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AFRINUM

AFRINUM – Cultures du numérique en Afrique de l’ouest : musique, jeunesse et médiations est un Projet de Recherche Collaborative financé par l’Agence Nationale de la Recherche (ANR).

AFRINUM vise à interroger, au prisme des musiques populaires, ce que les sociétés ouest-africaines font du numérique en termes de : transfert et production de savoirs, reconfigurations des rapports sociaux et médiations culturelles.
L’objectif est de contribuer à l’élaboration d’une réflexion originale sur l’articulation entre musique, technologie numérique et culture, et renouveler ainsi la question des sociétés innovantes dans les pays du Sud. AFRINUM entend ainsi participer au développement d’un nouveau champ de recherche encore faiblement exploré en France et dont la plupart des travaux sur la musique concernent pour l’instant le Nord.
Ce projet de 48 mois (nov. 2019-nov. 2023) rassemble une équipe internationale de 14 chercheurs, 2 post-docs et 10 étudiants (Master et Doctorat) répartis au sein de 3 partenaires : l’EHESS Paris (Centre G. Simmel) ; l’IRD Bamako (LMI MaCoTer) ; l’Université de Lethbridge (Canada).

Plus d’informations sur le carnet Hypothèses du projet : https://afrinum.hypotheses.org

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Liste des programmes

Amandine Pras introduces AFRINUM and the West African Audio Network partnerships. Paul Thompson characterizes three broad forms of learning methods in audio engineering and music production, namely formal, non-formal, and informal. Maël Peneau highlights how in Dakar, the only purpose of owning a mixing board is to give evidence of ...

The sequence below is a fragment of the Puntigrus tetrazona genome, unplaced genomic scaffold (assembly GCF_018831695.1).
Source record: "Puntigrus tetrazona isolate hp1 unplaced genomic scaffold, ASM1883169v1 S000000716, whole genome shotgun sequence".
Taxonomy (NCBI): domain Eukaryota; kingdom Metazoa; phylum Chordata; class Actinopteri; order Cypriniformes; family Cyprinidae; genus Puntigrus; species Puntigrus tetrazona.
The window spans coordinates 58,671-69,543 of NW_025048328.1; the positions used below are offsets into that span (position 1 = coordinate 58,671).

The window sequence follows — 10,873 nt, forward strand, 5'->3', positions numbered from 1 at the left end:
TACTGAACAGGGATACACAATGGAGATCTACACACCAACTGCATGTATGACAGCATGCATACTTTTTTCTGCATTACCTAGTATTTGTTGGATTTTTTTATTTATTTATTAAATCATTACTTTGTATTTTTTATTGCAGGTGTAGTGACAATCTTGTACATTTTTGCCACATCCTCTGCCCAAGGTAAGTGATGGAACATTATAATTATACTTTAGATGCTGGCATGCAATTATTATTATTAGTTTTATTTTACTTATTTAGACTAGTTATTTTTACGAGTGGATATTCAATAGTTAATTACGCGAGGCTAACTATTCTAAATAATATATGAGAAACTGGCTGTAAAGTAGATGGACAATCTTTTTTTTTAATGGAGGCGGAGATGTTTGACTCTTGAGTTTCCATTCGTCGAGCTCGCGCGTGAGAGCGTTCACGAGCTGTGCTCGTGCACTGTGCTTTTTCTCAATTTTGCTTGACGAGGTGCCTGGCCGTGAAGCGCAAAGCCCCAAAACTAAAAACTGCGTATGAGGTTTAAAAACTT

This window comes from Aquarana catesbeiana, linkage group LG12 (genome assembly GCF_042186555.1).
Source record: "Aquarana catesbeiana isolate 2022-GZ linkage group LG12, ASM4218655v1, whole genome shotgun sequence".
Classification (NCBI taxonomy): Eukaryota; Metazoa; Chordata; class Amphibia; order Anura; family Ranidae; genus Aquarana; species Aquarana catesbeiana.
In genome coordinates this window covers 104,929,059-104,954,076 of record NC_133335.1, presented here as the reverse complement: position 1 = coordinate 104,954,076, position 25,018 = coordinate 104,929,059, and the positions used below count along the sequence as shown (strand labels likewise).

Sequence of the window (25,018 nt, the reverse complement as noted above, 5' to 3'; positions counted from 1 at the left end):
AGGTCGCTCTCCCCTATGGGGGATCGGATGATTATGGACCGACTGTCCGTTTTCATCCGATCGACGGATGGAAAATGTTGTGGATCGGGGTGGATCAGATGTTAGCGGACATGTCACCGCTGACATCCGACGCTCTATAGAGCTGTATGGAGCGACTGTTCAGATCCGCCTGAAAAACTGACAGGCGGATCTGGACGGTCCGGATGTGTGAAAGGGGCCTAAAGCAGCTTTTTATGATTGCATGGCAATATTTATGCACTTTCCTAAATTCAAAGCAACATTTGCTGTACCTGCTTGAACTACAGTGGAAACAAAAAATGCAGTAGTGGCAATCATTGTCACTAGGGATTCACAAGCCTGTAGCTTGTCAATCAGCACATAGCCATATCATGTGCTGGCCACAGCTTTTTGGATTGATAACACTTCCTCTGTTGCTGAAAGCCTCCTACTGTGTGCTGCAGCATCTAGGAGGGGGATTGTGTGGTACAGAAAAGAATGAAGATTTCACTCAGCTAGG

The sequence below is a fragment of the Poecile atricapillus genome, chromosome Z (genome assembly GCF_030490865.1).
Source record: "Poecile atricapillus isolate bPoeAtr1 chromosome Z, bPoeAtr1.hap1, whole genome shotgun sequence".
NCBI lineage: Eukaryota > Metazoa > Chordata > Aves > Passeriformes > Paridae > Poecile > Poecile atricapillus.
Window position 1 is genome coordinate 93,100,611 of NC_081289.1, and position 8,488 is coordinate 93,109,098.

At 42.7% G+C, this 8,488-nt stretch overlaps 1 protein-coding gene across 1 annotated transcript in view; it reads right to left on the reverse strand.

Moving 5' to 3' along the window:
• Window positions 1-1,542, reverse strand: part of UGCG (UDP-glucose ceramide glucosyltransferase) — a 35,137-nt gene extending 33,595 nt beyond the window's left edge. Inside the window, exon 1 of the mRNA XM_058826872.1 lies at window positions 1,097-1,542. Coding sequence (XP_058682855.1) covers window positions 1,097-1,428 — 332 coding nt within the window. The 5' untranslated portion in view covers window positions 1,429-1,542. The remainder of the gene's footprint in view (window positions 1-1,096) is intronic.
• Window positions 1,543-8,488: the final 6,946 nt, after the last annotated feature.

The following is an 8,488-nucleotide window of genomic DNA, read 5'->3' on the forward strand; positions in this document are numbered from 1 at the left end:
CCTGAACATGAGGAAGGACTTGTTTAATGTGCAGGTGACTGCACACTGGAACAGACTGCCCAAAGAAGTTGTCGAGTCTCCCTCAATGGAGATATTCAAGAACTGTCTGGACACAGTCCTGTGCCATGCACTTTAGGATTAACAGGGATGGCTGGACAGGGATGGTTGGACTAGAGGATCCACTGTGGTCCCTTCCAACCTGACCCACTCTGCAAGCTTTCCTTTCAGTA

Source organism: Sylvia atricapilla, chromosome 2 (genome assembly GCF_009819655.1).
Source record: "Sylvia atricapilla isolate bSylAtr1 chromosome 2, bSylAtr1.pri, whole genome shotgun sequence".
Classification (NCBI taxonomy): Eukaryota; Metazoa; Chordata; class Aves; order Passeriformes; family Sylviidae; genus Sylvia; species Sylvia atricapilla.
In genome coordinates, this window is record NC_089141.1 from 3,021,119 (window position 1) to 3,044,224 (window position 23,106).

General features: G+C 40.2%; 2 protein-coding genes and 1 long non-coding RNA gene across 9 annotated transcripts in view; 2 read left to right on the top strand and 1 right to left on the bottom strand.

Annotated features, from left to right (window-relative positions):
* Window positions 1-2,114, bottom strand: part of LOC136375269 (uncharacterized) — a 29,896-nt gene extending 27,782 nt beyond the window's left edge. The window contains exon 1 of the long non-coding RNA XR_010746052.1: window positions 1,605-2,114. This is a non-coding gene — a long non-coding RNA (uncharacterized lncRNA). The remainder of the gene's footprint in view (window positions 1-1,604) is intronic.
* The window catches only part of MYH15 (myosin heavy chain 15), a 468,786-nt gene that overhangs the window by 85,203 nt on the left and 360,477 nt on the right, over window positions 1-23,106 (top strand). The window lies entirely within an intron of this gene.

In this panel, we highlight how the templates within DAWs shape the digital practices of West African studio professionals who have had limited exposure to the culture of analog recording and production. We then question the extent to which formal education institutions can incorporate the informal learning methods of trial-and-error, ...
Issa Traoré also known as Ken Lagare introduces this round table with a presentation of the evolution of his studio setup since he started engineering music productions in Bamako in 2008.
University of Lethbridge students Toby Bol, Kierian Turner, and Leonard Menon play short video montages that they edited from the video data that was collected by Amandine Pras and Emmanuelle Olivier in Bamako recording studios to underline the production processes of Malian audio engineers, beatmakers, arrangers, producers, and studio assistants.
Adam Patrick Bell designed a methodology to compare production process across studios and countries.
Emmanuelle Olivier underlines how the ethnomusicology of recording studios can teach us about musical creation, work sociology, and cultural mediations.
The Audio Recording Engineer Practicum of the Banff Centre mentored by James ClemensSeely hosts up to nine international participants to refine their technical and artistic skills in residencies from four to twelve months long. Dating back to a 1984 Sound Internship program founded by Theresa Leonard, it has evolved since then into ...
The recording studio represents a creative workplace with audio technology that deserves more attention from the Social Sciences and Humanities. Since the beginning of the 21st century, the traditional studio with large console desks and other expensive pieces of analog hardware has been largely replaced by Digital Audio Workstations (DAWs) that only require ...
 
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